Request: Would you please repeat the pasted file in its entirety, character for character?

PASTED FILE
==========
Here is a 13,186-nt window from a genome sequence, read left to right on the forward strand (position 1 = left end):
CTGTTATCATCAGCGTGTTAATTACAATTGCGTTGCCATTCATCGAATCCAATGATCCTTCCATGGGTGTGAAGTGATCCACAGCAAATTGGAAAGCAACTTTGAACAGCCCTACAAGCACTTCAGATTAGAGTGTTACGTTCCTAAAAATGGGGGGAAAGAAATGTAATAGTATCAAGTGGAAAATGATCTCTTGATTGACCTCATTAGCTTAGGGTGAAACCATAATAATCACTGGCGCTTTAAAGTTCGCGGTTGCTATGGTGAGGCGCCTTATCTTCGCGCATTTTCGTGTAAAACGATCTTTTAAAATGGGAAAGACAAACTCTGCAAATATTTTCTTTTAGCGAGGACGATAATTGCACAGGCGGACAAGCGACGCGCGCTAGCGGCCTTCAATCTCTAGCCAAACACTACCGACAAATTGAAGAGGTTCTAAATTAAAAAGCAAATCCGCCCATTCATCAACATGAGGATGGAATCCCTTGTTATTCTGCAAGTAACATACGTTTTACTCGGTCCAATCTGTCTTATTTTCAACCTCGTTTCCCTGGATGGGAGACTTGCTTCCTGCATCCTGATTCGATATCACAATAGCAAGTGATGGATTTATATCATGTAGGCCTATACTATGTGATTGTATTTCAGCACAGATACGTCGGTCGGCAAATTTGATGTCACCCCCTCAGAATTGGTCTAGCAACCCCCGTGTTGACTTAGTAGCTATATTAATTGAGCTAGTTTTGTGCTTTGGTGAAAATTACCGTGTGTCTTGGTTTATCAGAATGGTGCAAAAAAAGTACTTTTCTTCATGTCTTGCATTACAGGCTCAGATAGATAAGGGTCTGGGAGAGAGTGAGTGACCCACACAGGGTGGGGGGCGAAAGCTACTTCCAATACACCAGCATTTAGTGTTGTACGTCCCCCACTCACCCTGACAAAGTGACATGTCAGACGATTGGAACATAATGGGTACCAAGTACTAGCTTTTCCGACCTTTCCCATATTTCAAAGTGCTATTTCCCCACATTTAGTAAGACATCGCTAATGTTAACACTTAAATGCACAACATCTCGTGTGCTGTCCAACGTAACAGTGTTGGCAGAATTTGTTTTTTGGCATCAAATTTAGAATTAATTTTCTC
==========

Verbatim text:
Here is a 13,186-nt window from a genome sequence, read left to right on the forward strand (position 1 = left end):
CTGTTATCATCAGCGTGTTAATTACAATTGCGTTGCCATTCATCGAATCCAATGATCCTTCCATGGGTGTGAAGTGATCCACAGCAAATTGGAAAGCAACTTTGAACAGCCCTACAAGCACTTCAGATTAGAGTGTTACGTTCCTAAAAATGGGGGGAAAGAAATGTAATAGTATCAAGTGGAAAATGATCTCTTGATTGACCTCATTAGCTTAGGGTGAAACCATAATAATCACTGGCGCTTTAAAGTTCGCGGTTGCTATGGTGAGGCGCCTTATCTTCGCGCATTTTCGTGTAAAACGATCTTTTAAAATGGGAAAGACAAACTCTGCAAATATTTTCTTTTAGCGAGGACGATAATTGCACAGGCGGACAAGCGACGCGCGCTAGCGGCCTTCAATCTCTAGCCAAACACTACCGACAAATTGAAGAGGTTCTAAATTAAAAAGCAAATCCGCCCATTCATCAACATGAGGATGGAATCCCTTGTTATTCTGCAAGTAACATACGTTTTACTCGGTCCAATCTGTCTTATTTTCAACCTCGTTTCCCTGGATGGGAGACTTGCTTCCTGCATCCTGATTCGATATCACAATAGCAAGTGATGGATTTATATCATGTAGGCCTATACTATGTGATTGTATTTCAGCACAGATACGTCGGTCGGCAAATTTGATGTCACCCCCTCAGAATTGGTCTAGCAACCCCCGTGTTGACTTAGTAGCTATATTAATTGAGCTAGTTTTGTGCTTTGGTGAAAATTACCGTGTGTCTTGGTTTATCAGAATGGTGCAAAAAAAGTACTTTTCTTCATGTCTTGCATTACAGGCTCAGATAGATAAGGGTCTGGGAGAGAGTGAGTGACCCACACAGGGTGGGGGGCGAAAGCTACTTCCAATACACCAGCATTTAGTGTTGTACGTCCCCCACTCACCCTGACAAAGTGACATGTCAGACGATTGGAACATAATGGGTACCAAGTACTAGCTTTTCCGACCTTTCCCATATTTCAAAGTGCTATTTCCCCACATTTAGTAAGACATCGCTAATGTTAACACTTAAATGCACAACATCTCGTGTGCTGTCCAACGTAACAGTGTTGGCAGAATTTGTTTTTTGGCATCAAATTTAGAATTAATTTTCTC